Vulture

Skip to content, or skip to search.

breaking

CBS Gives All of Its New Shows a Full-Season Order

CBS can seemingly do no wrong this fall. The network has finished atop the ratings the first four weeks of the new season. In late night, David Letterman has started beating Jay Leno again. And CBS chief Leslie Moonves's longtime enemy, NBC Universal's Jeff Zucker, is being forced out by the Peacock's new Comcast owners. How to celebrate? How about giving renewals to all five first-year shows!

Indeed, as expected, the Eye this afternoon told producers on all of its new series — Hawaii Five-0, $#*! My Dad Says, The Defenders, Mike & Molly, Blue Bloods and The Defenders — that they get to stay in production for the rest of the season. It's the first time since the fall of 2000 that the Eye has been so generous to its freshman class — but back then, it kept some shows around (Bette!) simply because the network was still in rebuilding mode and really had little choice but to be patient.

CBS insiders aren't saying exactly how many more episodes each show will churn out: While nine is the standard number for such pickups, it's possible some series could produce a few more (or a few less) depending on the network's specific scheduling needs in individual time slots. But the bottom line is: They'll all be around for most of the year, a fact which makes CBS Entertainment president Nina Tassler quite happy. "Everything has clicked so far this year — from development in January, to scheduling in May, to production over the summer, to marketing and publicity in the fall," she said via press release.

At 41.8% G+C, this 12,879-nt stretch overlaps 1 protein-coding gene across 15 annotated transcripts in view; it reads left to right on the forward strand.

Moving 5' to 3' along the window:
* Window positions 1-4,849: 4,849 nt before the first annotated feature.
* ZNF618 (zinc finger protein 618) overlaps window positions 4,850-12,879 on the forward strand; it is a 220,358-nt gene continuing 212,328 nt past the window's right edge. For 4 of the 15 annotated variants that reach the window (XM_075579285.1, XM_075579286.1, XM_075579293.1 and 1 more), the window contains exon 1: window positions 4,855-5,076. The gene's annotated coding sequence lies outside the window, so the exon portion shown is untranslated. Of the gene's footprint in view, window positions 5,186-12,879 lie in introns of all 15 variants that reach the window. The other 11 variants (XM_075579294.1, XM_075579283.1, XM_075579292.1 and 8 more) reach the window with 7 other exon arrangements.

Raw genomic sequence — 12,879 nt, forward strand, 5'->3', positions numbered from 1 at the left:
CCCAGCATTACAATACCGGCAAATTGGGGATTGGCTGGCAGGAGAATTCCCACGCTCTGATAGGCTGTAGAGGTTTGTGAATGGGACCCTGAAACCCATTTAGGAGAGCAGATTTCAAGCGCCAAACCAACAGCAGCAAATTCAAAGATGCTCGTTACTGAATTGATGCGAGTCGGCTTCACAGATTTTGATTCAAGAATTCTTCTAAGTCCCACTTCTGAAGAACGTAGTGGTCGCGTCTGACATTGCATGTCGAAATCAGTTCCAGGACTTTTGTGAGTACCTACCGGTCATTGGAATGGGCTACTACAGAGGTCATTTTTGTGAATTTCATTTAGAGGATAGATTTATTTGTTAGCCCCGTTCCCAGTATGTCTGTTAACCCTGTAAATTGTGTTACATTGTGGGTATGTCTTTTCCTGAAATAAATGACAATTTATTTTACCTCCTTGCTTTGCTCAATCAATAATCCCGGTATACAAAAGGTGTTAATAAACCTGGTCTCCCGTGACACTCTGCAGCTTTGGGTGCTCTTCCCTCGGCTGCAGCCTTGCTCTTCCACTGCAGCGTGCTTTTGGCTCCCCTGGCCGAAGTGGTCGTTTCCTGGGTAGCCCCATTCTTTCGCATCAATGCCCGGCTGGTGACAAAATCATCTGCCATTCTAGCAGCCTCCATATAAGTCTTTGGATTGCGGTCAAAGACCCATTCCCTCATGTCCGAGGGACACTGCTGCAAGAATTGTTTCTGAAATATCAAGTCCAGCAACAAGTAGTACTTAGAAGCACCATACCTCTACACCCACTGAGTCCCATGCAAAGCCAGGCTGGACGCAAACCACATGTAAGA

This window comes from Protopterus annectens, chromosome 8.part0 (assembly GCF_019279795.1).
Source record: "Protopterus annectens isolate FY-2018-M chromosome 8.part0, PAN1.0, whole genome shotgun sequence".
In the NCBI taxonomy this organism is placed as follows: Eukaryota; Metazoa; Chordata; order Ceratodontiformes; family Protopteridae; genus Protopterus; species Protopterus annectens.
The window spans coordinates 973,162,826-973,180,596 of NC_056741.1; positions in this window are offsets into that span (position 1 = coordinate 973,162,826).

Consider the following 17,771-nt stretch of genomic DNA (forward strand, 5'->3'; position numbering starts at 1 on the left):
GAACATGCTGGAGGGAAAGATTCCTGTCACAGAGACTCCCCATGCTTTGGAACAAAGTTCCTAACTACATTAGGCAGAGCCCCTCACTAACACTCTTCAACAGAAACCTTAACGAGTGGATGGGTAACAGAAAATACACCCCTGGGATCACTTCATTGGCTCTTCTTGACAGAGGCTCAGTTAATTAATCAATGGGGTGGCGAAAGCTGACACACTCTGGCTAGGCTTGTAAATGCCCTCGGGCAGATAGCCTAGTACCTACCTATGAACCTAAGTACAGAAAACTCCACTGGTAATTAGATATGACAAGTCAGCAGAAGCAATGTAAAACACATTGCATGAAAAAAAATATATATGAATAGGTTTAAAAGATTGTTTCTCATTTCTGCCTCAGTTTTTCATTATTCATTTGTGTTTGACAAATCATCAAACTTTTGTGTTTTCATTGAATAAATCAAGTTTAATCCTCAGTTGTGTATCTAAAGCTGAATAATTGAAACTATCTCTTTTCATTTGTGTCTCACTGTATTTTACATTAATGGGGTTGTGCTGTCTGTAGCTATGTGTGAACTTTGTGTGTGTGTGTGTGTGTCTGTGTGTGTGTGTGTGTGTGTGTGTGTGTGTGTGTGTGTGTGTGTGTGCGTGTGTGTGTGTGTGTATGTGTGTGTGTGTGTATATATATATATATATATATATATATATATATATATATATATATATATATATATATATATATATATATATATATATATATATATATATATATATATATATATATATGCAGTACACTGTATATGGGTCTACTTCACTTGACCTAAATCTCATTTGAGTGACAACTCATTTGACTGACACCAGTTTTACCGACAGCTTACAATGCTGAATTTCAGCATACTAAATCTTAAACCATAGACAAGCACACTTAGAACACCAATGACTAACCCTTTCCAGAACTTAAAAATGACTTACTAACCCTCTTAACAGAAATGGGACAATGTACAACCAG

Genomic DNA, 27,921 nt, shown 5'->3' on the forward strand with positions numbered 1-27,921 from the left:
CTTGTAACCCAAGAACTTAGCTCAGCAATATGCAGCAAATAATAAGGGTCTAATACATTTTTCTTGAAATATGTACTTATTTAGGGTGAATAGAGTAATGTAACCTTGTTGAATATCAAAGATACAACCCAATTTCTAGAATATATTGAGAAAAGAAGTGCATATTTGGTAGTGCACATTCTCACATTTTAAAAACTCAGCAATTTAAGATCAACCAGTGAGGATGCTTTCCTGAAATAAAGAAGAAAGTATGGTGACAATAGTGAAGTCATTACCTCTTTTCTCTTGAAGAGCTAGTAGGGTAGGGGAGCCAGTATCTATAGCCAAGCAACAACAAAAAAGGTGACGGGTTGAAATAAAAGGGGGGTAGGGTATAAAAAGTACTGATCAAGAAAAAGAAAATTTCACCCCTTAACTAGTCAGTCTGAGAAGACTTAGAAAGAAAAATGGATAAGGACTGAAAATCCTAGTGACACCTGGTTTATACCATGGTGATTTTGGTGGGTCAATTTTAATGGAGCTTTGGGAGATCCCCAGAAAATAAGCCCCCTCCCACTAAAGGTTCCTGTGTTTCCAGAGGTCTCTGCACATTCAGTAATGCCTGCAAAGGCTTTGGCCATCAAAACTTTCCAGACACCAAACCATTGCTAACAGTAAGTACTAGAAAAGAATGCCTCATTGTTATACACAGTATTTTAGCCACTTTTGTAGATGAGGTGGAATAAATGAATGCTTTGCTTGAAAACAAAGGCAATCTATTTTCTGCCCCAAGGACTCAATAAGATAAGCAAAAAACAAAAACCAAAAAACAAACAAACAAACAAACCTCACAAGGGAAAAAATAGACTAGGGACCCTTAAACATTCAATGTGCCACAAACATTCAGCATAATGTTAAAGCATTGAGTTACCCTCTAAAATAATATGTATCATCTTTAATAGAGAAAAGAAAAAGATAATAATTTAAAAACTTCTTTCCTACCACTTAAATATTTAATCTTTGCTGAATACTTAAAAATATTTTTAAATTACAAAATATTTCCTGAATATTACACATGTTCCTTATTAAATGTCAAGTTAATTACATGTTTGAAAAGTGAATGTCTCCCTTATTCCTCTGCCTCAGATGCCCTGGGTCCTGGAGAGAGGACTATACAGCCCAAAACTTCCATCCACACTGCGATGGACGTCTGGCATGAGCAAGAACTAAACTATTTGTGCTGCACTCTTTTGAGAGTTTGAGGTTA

CBS loves to quantify the success of its shows, so it's no surprise its pickup announcement includes numerical descriptions underlining just how well they're all doing. Five-0, for example, is the No. 1 new show of the season in viewers, the network said; Mike & Molly the No. 1 new comedy. And critical punching bag $#*! My Dad Says? Resisting the temptation to call it TV's No. 1 show based on a Twitter site, CBS instead opted for the more restrained "second-highest-rated new comedy."

The Eye's pickup announcement follows NBC's decision earlier this week to renew most of its first-year class (save for the deceased Outlaw and the still-in-limbo Undercovers). Fox has renewed Raising Hope, killed Lone Star, and hasn't yet decided the fate of Running Wilde. Among the big four, ABC has been most quiet about its new shows: While My Generation was quickly offed, there's no official word yet on more episodes for Better With You, The Whole Truth, Detroit 1-8-7, or No Ordinary Family. That's probably a formality, however: It seems almost certain the last two shows will stick around a while longer.

Photo: CBS